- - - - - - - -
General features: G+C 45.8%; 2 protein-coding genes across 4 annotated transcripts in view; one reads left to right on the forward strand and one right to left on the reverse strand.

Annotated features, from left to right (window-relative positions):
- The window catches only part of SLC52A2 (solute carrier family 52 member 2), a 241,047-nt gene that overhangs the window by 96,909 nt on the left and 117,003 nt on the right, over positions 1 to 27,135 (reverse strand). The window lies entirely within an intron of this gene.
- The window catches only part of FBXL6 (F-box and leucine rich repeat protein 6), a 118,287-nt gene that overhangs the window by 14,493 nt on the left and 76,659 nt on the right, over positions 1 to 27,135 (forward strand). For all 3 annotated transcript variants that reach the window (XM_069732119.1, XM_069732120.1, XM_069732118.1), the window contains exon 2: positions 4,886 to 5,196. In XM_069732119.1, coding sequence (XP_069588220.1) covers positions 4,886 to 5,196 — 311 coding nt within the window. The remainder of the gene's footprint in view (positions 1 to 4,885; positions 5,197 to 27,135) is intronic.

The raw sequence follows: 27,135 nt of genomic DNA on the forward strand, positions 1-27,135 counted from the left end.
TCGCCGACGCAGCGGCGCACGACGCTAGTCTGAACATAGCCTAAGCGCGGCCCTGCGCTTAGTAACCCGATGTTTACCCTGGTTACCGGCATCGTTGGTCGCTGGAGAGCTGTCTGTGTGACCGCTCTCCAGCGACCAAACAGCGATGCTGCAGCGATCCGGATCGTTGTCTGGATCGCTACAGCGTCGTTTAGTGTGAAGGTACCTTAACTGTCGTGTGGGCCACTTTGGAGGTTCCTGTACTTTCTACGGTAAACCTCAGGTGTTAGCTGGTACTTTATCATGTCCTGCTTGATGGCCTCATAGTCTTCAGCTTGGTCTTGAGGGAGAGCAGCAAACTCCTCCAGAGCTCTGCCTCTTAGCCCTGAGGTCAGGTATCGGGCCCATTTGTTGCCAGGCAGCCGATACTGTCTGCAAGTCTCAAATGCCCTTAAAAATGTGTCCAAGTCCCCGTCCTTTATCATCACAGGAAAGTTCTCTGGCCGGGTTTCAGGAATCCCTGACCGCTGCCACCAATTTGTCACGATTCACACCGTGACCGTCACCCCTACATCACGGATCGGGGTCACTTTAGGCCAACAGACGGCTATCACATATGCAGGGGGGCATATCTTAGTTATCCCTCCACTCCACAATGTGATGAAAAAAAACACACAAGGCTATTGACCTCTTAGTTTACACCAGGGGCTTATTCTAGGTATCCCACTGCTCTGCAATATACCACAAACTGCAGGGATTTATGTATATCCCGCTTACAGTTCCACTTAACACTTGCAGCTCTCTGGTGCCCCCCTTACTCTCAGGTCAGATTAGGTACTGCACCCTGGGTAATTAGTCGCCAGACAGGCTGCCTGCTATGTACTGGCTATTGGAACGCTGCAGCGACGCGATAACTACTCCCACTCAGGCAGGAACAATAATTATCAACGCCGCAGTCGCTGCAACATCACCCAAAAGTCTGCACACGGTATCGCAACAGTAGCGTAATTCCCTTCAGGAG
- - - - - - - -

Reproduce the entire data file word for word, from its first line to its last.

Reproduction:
General features: G+C 45.8%; 2 protein-coding genes across 4 annotated transcripts in view; one reads left to right on the forward strand and one right to left on the reverse strand.

Annotated features, from left to right (window-relative positions):
- The window catches only part of SLC52A2 (solute carrier family 52 member 2), a 241,047-nt gene that overhangs the window by 96,909 nt on the left and 117,003 nt on the right, over positions 1 to 27,135 (reverse strand). The window lies entirely within an intron of this gene.
- The window catches only part of FBXL6 (F-box and leucine rich repeat protein 6), a 118,287-nt gene that overhangs the window by 14,493 nt on the left and 76,659 nt on the right, over positions 1 to 27,135 (forward strand). For all 3 annotated transcript variants that reach the window (XM_069732119.1, XM_069732120.1, XM_069732118.1), the window contains exon 2: positions 4,886 to 5,196. In XM_069732119.1, coding sequence (XP_069588220.1) covers positions 4,886 to 5,196 — 311 coding nt within the window. The remainder of the gene's footprint in view (positions 1 to 4,885; positions 5,197 to 27,135) is intronic.

The raw sequence follows: 27,135 nt of genomic DNA on the forward strand, positions 1-27,135 counted from the left end.
TCGCCGACGCAGCGGCGCACGACGCTAGTCTGAACATAGCCTAAGCGCGGCCCTGCGCTTAGTAACCCGATGTTTACCCTGGTTACCGGCATCGTTGGTCGCTGGAGAGCTGTCTGTGTGACCGCTCTCCAGCGACCAAACAGCGATGCTGCAGCGATCCGGATCGTTGTCTGGATCGCTACAGCGTCGTTTAGTGTGAAGGTACCTTAACTGTCGTGTGGGCCACTTTGGAGGTTCCTGTACTTTCTACGGTAAACCTCAGGTGTTAGCTGGTACTTTATCATGTCCTGCTTGATGGCCTCATAGTCTTCAGCTTGGTCTTGAGGGAGAGCAGCAAACTCCTCCAGAGCTCTGCCTCTTAGCCCTGAGGTCAGGTATCGGGCCCATTTGTTGCCAGGCAGCCGATACTGTCTGCAAGTCTCAAATGCCCTTAAAAATGTGTCCAAGTCCCCGTCCTTTATCATCACAGGAAAGTTCTCTGGCCGGGTTTCAGGAATCCCTGACCGCTGCCACCAATTTGTCACGATTCACACCGTGACCGTCACCCCTACATCACGGATCGGGGTCACTTTAGGCCAACAGACGGCTATCACATATGCAGGGGGGCATATCTTAGTTATCCCTCCACTCCACAATGTGATGAAAAAAAACACACAAGGCTATTGACCTCTTAGTTTACACCAGGGGCTTATTCTAGGTATCCCACTGCTCTGCAATATACCACAAACTGCAGGGATTTATGTATATCCCGCTTACAGTTCCACTTAACACTTGCAGCTCTCTGGTGCCCCCCTTACTCTCAGGTCAGATTAGGTACTGCACCCTGGGTAATTAGTCGCCAGACAGGCTGCCTGCTATGTACTGGCTATTGGAACGCTGCAGCGACGCGATAACTACTCCCACTCAGGCAGGAACAATAATTATCAACGCCGCAGTCGCTGCAACATCACCCAAAAGTCTGCACACGGTATCGCAACAGTAGCGTAATTCCCTTCAGGAG